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How to Grow Crimini Mushrooms

By Robin Coe ; Updated September 21, 2017
Crimini and portobello mushrooms are different sizes of the same mushroom.

Crimini mushrooms can be more difficult to grow at home than other mushrooms. Unlike most mushrooms, they grow on composted material and are considered a secondary decomposer to other organisms that break down the matter first. Many other mushrooms grow on dying or dead wood, and could be grown on logs at home. Portobello mushrooms are full-grown crimini mushrooms. Once you start your patch of crimini mushrooms, you can let some of them get overgrown to have portobello, as well.

Make a mixture of compost that includes corncobs, straw or hay in your compost bin. Spray water lightly over the compost in the bin to moisten the contents.

Turn your compost with a broom handle each day. Continue to moisten the compost with water. Check your compost after seven days to see if it holds the water and is pliable. Continue to decompose your compost for another seven days if it is not.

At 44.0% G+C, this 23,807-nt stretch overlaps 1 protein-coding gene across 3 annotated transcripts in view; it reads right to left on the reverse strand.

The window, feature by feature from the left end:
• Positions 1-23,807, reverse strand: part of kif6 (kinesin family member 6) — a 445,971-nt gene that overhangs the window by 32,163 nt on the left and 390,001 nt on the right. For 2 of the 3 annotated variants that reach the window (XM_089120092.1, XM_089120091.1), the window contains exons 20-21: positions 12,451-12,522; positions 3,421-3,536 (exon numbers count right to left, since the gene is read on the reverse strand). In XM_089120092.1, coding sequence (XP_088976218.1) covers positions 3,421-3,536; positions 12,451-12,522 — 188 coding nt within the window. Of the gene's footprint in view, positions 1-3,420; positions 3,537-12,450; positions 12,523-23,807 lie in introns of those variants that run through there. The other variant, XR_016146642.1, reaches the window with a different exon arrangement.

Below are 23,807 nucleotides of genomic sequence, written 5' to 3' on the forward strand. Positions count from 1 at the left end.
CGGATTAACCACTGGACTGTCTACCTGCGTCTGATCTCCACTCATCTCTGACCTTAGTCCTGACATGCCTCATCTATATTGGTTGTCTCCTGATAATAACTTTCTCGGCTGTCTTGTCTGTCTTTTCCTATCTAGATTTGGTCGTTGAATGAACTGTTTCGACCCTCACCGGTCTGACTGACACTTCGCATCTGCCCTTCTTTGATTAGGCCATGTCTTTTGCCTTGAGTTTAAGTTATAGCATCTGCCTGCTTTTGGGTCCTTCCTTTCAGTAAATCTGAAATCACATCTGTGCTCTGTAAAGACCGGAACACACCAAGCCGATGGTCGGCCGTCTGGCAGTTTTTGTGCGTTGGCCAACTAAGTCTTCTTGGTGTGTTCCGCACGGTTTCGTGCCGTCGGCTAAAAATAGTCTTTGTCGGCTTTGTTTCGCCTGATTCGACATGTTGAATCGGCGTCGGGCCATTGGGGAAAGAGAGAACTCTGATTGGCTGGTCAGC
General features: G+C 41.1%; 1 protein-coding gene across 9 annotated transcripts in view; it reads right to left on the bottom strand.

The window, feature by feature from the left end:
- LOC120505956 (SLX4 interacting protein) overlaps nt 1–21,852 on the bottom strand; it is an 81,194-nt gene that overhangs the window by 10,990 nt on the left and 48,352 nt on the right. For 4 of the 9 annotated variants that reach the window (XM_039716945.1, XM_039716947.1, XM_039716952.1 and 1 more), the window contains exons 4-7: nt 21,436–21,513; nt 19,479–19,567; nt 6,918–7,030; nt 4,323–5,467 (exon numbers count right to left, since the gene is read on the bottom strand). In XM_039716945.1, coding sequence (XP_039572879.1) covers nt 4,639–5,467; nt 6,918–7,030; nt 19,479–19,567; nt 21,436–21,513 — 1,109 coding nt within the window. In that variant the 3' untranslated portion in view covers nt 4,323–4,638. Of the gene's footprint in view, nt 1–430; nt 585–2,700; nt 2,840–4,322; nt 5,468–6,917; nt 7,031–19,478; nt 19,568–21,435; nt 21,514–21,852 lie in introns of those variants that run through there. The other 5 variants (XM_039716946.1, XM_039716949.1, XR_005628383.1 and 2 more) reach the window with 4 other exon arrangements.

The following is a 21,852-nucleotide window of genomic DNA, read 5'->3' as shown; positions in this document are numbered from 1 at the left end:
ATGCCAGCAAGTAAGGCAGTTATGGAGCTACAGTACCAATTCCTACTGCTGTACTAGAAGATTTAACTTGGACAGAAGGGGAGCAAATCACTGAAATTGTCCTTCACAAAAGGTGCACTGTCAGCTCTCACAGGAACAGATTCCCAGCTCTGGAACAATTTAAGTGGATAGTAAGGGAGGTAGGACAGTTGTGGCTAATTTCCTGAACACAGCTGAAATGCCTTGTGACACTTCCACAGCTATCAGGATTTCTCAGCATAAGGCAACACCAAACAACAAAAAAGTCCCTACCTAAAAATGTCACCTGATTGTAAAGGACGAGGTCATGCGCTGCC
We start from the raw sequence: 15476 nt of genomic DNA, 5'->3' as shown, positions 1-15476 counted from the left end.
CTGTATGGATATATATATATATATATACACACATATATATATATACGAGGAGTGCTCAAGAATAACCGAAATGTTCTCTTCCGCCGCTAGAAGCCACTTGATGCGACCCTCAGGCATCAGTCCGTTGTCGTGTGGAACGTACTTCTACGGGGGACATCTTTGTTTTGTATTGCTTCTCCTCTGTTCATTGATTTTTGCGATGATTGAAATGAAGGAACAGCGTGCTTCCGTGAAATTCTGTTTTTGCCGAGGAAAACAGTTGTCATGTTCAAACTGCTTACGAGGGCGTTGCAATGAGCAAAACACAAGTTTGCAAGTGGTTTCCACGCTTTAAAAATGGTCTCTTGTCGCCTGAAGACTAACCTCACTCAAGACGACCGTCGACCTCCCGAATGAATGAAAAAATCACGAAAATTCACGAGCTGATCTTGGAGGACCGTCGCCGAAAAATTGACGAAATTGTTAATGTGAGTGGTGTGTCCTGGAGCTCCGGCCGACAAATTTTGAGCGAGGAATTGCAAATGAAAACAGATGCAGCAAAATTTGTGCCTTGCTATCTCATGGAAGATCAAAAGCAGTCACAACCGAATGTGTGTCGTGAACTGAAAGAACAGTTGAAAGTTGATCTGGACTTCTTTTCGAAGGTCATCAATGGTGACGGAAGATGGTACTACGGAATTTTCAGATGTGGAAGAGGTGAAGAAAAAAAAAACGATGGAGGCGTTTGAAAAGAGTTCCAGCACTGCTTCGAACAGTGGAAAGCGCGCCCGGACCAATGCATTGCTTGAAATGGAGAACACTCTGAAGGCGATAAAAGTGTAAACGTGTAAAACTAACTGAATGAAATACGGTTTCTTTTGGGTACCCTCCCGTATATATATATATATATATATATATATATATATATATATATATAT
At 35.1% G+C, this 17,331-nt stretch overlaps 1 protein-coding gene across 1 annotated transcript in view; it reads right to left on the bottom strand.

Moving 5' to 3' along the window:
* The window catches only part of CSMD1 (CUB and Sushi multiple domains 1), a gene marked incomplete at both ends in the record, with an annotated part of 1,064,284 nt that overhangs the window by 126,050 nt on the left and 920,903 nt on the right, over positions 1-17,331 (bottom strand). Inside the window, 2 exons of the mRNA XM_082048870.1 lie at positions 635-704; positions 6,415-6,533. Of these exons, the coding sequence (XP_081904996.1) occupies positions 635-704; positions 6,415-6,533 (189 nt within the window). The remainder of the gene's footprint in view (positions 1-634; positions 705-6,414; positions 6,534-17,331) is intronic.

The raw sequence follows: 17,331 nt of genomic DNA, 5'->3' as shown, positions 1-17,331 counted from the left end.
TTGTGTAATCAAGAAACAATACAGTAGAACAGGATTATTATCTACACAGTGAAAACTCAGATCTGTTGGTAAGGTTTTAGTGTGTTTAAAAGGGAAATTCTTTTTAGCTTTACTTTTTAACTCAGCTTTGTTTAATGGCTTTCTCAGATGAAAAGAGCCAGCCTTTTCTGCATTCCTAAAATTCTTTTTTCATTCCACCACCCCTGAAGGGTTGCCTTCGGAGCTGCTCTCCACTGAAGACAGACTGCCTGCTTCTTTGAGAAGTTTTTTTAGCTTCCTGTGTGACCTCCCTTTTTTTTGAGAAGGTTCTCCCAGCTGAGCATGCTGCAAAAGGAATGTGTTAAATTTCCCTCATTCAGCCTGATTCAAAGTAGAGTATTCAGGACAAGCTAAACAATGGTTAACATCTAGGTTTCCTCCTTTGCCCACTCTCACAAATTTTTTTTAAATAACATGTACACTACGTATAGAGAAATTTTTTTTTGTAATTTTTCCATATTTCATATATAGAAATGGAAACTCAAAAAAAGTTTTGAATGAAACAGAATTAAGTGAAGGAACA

Spread the compost in a covered baking dish. Heat it in the oven at 180 degrees Fahrenheit for 30 minutes to pasteurize the mixture.

Mix the spawn through the compost mixture in a bin or bucket so that half the mixture is spawn and half is your compost mixture.

Mix equal parts limestone and peat. Spread 2 inches of the mixture over the spawn and compost mixture. Place the mixture in an area where the temperature remains about 75 degrees Fahrenheit with high humidity and indirect sunlight to stimulate fruiting.

Mist the mixture each day with water. Reduce watering to twice a week when mushrooms begin to appear after 18 to 21 days. Keep the temperature between 59 and 64 degrees Fahrenheit during fruiting.

For crimini mushrooms, harvest your mushrooms when they are young. Wait until the mushrooms get larger if you want portobello mushrooms. Your mixture will produce three to five more mushroom flushes.


Things You Will Need

  • Compost mix (corncobs, straw, hay)
  • Clean compost bin
  • Spray water bottle
  • Broom handle
  • Covered baking dish
  • Crimini spawn (mixed with grains or wood chips)
  • Bin or bucket
  • Limestone
  • Peat

About the Author


Based in Ann Arbor, Mich., Robin Coe has reported on a variety of subjects for more than 15 years. Coe has worked on environmental health and safety issues in communities across Ohio and Michigan. Coe holds a Bachelor of Science in journalism with a double-major in international politics from Bowling Green State University. She has also received training and experience as a nurse aide.